John McIntyre, whom James Wolcott calls "the Dave Brubeck of the art and craft of copy editing," writes on language, editing, journalism, and other manifestations of human frailty. Comments welcome. Identifying his errors relieves him of the burden of omniscience. Write to jemcintyre@gmail.com, befriend at Facebook, or follow at Twitter: @johnemcintyre. Back 2009-2012 at the original site, http://weblogs.baltimoresun.com/news/mcintyre/blog/ and now at www.baltimoresun.com/news/language-blog/.

Tuesday, May 26, 2009

It's summer, already

As regularly as the swallows return to Capistrano or the buzzards to Hinckley, journalists reach for seasonal cliches. If you read a newspaper or watched television news over the Memorial Day weekend, you inevitably encountered the phrase unofficial start of summer.

The phrase might lead you to think that there is an official start of summer. There isn’t. June 21 or 22, when the ill-informed may tell you that summer begins, is the summer solstice. Summer, by the third week of June, is well advanced everywhere, except perhaps Minnesota. (A friend in Minnesota tells me that if summer there falls on the Fourth of July, they have a picnic.)

Similarly, December 21 or 22 is not the beginning of winter but the winter solstice. The vernal equinox in March is not the first day of spring, and the autumnal equinox in September is not the first day of fall. But journalists will use these handy dates as a peg for their annual commemorations of the obvious.

Thirty years in the paragraph game, and I never figured out the point of stories, often on the front page, about things that everyone already knows: When the temperature hits a hundred degrees or more, the paper is sure to tell you that it is hot outside; when there is a foot of snow on the ground, count on the paper to inform you that it is winter.

Perhaps such stories are the journalistic equivalent of phatic speech — small talk or chatter that instead of conveying substantial information expresses feelings or establishes sociability. Talk about the weather is a classic example. For my part, I much prefer gossip.

Anyhow, as I was spreading mulch around the azaleas yesterday, with temperatures in the eighties and the humidity rising in advance of the afternoon thunderstorm, I did not require a reporter or news anchor to let me in on the arrival of summer. No doubt you, my readers, in your far-flung locations, observe your own seasonal markers. If you’d like to tell me what marks the start of spring, summer, fall, and winter in Arizona or Colorado or Upstate New York or any of your other venues, feel free to comment.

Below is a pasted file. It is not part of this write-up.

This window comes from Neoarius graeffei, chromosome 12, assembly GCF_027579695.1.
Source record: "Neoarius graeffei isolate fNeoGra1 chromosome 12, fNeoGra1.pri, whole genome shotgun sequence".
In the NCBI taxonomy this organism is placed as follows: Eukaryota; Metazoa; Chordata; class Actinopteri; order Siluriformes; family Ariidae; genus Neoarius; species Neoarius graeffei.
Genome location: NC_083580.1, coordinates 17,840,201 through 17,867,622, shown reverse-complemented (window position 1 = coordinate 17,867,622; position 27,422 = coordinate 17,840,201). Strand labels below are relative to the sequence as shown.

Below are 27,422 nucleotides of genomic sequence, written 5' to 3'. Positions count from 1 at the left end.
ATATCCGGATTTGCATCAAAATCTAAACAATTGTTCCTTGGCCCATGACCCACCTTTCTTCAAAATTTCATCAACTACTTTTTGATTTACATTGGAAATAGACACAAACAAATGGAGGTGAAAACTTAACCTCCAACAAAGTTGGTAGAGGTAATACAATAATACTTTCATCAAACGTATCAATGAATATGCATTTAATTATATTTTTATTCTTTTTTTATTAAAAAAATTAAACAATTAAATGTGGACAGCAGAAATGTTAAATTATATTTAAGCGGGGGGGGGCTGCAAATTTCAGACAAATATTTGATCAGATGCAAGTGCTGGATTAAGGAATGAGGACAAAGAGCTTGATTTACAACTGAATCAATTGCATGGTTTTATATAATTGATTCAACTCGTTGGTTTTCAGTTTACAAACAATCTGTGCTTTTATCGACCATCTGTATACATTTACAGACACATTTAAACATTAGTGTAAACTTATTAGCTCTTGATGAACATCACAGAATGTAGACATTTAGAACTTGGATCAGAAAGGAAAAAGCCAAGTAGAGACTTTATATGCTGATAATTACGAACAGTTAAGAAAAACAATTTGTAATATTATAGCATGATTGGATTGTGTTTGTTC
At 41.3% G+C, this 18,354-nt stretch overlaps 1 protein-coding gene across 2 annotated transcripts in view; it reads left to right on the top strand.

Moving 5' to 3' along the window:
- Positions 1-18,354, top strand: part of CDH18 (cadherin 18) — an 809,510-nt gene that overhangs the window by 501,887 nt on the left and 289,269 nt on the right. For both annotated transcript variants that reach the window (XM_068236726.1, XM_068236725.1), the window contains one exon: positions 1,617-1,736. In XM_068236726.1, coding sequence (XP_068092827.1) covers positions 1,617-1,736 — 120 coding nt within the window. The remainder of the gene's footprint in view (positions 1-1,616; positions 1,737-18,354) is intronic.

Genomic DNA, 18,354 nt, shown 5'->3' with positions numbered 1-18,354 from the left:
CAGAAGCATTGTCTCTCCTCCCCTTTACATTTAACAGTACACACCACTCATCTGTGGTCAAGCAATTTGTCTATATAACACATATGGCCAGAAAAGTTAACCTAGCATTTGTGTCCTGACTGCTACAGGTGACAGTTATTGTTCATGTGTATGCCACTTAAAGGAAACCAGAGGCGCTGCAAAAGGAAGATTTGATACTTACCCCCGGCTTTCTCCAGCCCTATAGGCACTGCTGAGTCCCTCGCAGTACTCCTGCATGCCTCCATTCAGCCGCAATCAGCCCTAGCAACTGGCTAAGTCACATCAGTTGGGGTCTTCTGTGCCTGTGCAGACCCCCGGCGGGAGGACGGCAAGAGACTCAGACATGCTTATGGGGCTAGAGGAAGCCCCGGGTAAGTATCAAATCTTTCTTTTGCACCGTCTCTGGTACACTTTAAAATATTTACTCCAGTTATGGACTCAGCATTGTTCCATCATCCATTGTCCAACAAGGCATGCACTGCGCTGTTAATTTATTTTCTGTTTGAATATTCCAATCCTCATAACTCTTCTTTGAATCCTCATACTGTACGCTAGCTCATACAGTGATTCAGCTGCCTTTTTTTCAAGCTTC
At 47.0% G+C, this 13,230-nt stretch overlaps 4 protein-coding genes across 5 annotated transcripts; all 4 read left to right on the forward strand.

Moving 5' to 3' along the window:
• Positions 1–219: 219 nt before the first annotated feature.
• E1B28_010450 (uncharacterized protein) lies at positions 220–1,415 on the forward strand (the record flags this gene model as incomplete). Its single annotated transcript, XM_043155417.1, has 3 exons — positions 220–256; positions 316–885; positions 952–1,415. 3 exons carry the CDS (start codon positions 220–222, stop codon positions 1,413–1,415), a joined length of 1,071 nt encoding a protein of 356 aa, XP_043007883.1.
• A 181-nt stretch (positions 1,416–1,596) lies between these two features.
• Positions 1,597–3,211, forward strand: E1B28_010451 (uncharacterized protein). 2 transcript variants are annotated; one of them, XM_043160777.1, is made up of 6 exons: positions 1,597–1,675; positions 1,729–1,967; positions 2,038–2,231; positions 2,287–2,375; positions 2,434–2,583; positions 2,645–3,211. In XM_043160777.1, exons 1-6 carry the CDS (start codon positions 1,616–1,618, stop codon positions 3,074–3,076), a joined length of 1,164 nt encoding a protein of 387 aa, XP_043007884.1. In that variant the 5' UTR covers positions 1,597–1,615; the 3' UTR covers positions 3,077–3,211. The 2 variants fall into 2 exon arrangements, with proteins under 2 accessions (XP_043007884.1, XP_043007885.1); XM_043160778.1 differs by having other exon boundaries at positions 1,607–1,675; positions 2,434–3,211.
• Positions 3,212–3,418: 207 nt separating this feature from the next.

7 comments:

  1. High of 97 in Minneapolis on May 19. Hit 100 in Granite Falls. Of course, at the same time, it was only in the 40s in Duluth and the Arrowhead.

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  2. In Palo Alto, California, seasons are recognizable only by traffic patterns, specifically the number of cars speeding through the neighborhood (cutting each other off, passing on the right in the bike lane, parking on the sidewalk, and so on) to drop off children at school in the morning: many in the fall, less at ski season (for a while the high schools here actually had a “ski week” vacation, in addition to the normal religious holidays), a few in the spring, zero in the summer. I should also include school-related noise as an indicator: for three seasons, the class bells and announcements made over the loudspeaker toll the hours, in the spring the marching band makes sure you are not oversleeping, and for various seasonal celebrations (homecoming, etc.,) the dances and related commotion in the parking lot ensure that you don’t go to bed too early either. Oh, and during the summer, the fire alarm is regularly triggered at random times, and left to ring (far stronger than any car alarm), sometimes for hours, by the fire department (a station is less than a block away), I presume because they realize there are no children there to be harmed during the summer.